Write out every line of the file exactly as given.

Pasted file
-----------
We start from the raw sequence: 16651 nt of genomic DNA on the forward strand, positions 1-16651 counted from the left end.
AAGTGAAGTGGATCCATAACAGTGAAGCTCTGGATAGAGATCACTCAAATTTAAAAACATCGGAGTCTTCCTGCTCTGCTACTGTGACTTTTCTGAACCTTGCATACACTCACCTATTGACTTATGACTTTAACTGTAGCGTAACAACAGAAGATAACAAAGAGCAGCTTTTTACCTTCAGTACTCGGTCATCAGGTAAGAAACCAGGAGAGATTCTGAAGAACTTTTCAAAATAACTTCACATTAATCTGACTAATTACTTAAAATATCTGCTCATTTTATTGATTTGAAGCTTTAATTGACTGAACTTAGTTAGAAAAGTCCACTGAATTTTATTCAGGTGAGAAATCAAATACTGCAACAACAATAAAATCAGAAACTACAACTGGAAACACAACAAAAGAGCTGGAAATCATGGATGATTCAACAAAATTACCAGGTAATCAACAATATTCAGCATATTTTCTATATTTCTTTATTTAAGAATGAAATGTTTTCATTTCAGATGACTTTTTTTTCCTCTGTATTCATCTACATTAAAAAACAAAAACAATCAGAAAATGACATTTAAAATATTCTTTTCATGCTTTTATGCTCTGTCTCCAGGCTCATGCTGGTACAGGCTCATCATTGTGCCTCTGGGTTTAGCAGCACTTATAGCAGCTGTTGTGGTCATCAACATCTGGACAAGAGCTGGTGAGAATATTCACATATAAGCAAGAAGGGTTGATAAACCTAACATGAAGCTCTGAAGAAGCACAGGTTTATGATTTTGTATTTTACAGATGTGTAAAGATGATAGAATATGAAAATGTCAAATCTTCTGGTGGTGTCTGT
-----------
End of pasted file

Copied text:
We start from the raw sequence: 16651 nt of genomic DNA on the forward strand, positions 1-16651 counted from the left end.
AAGTGAAGTGGATCCATAACAGTGAAGCTCTGGATAGAGATCACTCAAATTTAAAAACATCGGAGTCTTCCTGCTCTGCTACTGTGACTTTTCTGAACCTTGCATACACTCACCTATTGACTTATGACTTTAACTGTAGCGTAACAACAGAAGATAACAAAGAGCAGCTTTTTACCTTCAGTACTCGGTCATCAGGTAAGAAACCAGGAGAGATTCTGAAGAACTTTTCAAAATAACTTCACATTAATCTGACTAATTACTTAAAATATCTGCTCATTTTATTGATTTGAAGCTTTAATTGACTGAACTTAGTTAGAAAAGTCCACTGAATTTTATTCAGGTGAGAAATCAAATACTGCAACAACAATAAAATCAGAAACTACAACTGGAAACACAACAAAAGAGCTGGAAATCATGGATGATTCAACAAAATTACCAGGTAATCAACAATATTCAGCATATTTTCTATATTTCTTTATTTAAGAATGAAATGTTTTCATTTCAGATGACTTTTTTTTCCTCTGTATTCATCTACATTAAAAAACAAAAACAATCAGAAAATGACATTTAAAATATTCTTTTCATGCTTTTATGCTCTGTCTCCAGGCTCATGCTGGTACAGGCTCATCATTGTGCCTCTGGGTTTAGCAGCACTTATAGCAGCTGTTGTGGTCATCAACATCTGGACAAGAGCTGGTGAGAATATTCACATATAAGCAAGAAGGGTTGATAAACCTAACATGAAGCTCTGAAGAAGCACAGGTTTATGATTTTGTATTTTACAGATGTGTAAAGATGATAGAATATGAAAATGTCAAATCTTCTGGTGGTGTCTGT